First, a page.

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Peace Corps Volunteer
2 years, 3 months
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Up to 12 months
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3-6 months
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Living Conditions in Guinea

This page outlines the living conditions and communication methods for Peace Corps Volunteers serving in Guinea. It covers various aspects of daily life, including housing, internet access, transportation, food, and social activities. Volunteers can expect to live in modest housing provided by the community, with access to basic necessities like furniture, clean water, and phone coverage. While electricity may not always be available, solar panels can often provide an alternative power source. The page also details communication options, highlighting the use of cellphones and mobile internet, while also providing a mailing address for sending letters.



Advise your family and friends to number their letters for tracking purposes, and to include “Airmail” and “Par Avion” on their envelopes. Note that nothing of great value should be sent via international mail, since packages sometimes arrive with items missing. You will be charged a customs and handling fee for all incoming packages, which varies depending on the contents of the package. While in Guinea, your address will be as follows: Volunteer Name, PCV, s/c Corps de la Paix B.P. 1927, Conakry, Guinée.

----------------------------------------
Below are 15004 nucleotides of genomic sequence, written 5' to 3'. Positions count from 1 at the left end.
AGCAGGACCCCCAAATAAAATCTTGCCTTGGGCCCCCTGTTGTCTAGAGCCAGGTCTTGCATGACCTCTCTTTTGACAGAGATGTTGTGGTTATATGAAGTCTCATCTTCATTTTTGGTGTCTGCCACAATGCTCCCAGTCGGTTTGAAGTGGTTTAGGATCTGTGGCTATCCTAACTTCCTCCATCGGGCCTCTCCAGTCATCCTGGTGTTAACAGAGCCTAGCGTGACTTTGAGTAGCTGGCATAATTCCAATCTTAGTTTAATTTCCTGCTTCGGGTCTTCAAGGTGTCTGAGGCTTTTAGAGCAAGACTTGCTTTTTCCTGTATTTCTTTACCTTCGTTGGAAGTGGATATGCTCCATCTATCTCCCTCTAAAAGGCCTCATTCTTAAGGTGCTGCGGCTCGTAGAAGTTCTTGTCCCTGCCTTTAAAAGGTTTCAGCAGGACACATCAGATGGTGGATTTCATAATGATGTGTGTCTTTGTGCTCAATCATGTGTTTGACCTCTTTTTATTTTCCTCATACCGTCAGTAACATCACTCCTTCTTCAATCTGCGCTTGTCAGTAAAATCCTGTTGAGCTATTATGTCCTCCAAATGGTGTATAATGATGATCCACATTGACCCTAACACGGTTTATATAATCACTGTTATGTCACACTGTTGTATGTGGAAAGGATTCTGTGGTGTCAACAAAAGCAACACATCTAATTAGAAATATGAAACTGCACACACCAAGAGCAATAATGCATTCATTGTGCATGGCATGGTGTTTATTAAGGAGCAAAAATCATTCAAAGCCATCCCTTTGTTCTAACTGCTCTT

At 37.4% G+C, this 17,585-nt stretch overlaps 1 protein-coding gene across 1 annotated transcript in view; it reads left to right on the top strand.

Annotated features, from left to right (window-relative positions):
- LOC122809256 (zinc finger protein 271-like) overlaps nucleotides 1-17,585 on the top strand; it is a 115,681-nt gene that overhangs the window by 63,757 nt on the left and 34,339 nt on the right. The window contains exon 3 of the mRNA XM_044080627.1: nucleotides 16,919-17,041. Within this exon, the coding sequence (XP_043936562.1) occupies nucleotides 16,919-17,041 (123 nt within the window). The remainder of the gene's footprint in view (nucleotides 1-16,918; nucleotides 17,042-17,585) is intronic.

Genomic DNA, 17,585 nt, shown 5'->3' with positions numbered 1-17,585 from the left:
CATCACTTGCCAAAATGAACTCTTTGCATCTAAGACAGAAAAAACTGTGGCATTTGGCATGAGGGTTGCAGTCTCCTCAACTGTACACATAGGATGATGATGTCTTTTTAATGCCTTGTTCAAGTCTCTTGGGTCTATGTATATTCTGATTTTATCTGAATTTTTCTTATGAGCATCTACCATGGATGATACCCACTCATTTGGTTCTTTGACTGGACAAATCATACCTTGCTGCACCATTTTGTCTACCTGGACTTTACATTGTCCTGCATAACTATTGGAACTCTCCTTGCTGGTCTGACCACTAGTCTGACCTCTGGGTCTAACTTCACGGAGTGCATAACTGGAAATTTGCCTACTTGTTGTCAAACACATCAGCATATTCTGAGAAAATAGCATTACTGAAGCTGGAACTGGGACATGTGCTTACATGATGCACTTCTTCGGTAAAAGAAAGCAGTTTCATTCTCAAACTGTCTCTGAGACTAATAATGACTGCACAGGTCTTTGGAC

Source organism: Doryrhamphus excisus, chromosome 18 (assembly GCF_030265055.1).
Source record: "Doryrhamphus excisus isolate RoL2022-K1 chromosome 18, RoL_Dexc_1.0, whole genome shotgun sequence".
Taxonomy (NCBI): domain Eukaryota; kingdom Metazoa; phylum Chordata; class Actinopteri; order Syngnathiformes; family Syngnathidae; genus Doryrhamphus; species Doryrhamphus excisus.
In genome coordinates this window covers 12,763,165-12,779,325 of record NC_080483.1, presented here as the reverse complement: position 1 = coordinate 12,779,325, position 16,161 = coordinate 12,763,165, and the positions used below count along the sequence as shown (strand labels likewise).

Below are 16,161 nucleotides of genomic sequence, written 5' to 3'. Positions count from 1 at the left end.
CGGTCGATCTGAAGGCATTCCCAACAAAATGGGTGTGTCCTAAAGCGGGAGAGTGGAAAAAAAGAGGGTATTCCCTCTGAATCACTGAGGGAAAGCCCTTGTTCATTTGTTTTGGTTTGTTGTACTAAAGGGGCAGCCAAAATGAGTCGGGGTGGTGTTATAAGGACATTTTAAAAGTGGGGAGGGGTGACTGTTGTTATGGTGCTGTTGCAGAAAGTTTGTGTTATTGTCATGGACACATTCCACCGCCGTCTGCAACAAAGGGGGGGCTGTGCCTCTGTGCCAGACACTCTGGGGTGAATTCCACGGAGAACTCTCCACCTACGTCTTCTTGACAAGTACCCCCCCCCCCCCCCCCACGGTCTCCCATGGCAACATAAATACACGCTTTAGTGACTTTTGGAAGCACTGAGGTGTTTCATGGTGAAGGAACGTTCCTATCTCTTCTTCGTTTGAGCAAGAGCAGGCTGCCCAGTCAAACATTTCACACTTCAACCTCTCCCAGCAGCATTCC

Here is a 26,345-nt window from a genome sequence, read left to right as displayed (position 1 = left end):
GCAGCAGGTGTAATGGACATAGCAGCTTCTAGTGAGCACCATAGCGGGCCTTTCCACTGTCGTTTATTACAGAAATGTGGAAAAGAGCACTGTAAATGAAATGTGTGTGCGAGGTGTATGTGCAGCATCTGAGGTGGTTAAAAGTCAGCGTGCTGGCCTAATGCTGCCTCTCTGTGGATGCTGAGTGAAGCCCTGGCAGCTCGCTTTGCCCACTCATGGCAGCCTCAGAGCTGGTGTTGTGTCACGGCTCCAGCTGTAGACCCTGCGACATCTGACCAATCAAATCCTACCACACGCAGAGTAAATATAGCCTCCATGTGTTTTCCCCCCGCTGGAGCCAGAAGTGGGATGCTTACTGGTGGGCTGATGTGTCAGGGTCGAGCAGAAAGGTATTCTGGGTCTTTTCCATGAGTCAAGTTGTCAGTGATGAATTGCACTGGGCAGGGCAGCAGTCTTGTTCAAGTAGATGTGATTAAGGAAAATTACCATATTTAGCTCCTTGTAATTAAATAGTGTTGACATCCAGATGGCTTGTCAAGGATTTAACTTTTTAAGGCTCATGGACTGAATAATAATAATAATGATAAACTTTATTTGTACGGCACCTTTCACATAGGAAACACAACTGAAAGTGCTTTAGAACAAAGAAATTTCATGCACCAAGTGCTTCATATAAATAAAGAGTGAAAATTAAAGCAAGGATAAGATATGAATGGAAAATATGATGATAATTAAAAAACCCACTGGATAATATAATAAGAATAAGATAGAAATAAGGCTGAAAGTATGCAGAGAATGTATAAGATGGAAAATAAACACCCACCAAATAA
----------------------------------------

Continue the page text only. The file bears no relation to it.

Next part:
Most Volunteers are able to call home at least once a week. In order to facilitate communication. Peace Corps Guinea has signed a contract with a local telephone service provider (Orange) to create a cellphone network for all its staff members, as well as Volunteers. If you bring a cellphone, be sure that it will work on the GSM frequency, which is what is used in Guinea, and can accept local SIM cards.